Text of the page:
Ready to watch this entire course?
Become a member and get unlimited access to the entire skills library of over 4,971 courses, including more Business and personalized recommendations.Start Your Free Trial Now
- View Offline
This course is one of a series of five Dave Crenshaw courses based on his Invaluable teaching methodology for professional development.
- Understanding how networking enhances your career
- Getting out of your comfort zone
- Making recurring connections
- Using a customer relationship management (CRM) system
- Building relationships through social networking
Skill Level Intermediate
Throughout this course we'll explore various opportunities you will have to build professional connections with others and I'll be discussing some tools that you can use to enhance the quality of those connections. There are guiding principles that you'll want to keep in mind regardless of the opportunity and the tool that you are using. These principles will work in person over the phone and online, these are the same principles that highly connected people use everyday in their interactions.
The first principle is give first. Give first is my business's most important value, it means you begin every interaction with the mindset of what can I do for the other person, it's common, especially in professional settings for people to think about what they can get from others but invaluable connectors know that serving the needs of others is how they'll build lasting relationships. This is isn't about schmoozing or flattering people, it is about making real contributions to the work that people are doing, helping them find the resources they need and even giving gifts, related to their personal interests or hobbies.
If you approach those you meet with an attitude of give first you will find that they will become more interested in you, than if you try to make them interested in you by talking about yourself. This principle is first, because the remaining three won't work without it. The second principle is use their name. We all like to be recognized, acknowledged and remembered. Make a habit of remembering people's names, writing them down and connecting their names with faces in your database so that you recognize them when you see them.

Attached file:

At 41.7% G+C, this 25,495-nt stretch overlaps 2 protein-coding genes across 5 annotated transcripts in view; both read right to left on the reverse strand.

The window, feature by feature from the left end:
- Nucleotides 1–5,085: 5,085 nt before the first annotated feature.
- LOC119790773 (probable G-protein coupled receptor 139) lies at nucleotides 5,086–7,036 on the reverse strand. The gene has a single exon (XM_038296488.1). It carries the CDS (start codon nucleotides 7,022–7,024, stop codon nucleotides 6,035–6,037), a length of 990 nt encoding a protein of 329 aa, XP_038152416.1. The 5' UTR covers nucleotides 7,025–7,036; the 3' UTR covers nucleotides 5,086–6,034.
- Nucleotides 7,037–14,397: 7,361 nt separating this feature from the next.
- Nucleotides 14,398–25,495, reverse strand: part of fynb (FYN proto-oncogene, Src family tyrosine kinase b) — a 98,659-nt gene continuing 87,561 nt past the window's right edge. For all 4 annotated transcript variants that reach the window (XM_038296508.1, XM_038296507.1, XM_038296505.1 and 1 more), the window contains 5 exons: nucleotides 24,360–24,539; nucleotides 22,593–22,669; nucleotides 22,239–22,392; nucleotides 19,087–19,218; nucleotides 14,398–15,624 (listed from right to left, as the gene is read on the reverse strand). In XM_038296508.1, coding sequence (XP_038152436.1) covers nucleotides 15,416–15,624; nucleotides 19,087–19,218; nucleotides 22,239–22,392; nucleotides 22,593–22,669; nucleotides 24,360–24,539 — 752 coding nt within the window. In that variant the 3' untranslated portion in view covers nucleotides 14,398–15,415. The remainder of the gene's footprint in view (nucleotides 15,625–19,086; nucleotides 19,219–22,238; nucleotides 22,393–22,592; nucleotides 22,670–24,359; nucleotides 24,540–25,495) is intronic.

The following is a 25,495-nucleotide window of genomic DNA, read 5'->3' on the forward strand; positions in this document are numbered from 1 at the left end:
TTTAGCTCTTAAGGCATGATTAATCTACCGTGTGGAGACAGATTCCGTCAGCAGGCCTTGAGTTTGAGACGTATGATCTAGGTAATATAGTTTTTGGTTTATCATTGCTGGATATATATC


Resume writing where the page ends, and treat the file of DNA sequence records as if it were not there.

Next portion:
Link to them in online interactions and given them credit for the things you've heard from them. People will appreciate when you use their names consistently improving your connection. Principle three is focus on the person. If you try to multitask, instead of focusing on a person you communicate to them that they are not important, that whatever else you are doing is more important than them. On the other hand if you look people in the eye and give them your full attention, you communicate that they are important.
In turn they will likely respect you more strengthening your connection. The fourth principle, is maintain contact. In marketing this principle is called frequency and it means that the more often someone sees your name and face the more likely they are to trust you. When making connections it is not enough to meet a person once have a great conversation and then send them a holiday card once a year. You want to maintain regular contact with them to build a strong professional connection, long-term, frequent contact will result in the most value for both parties.
In the following videos I'll show you these principles in action in a variety of different settings.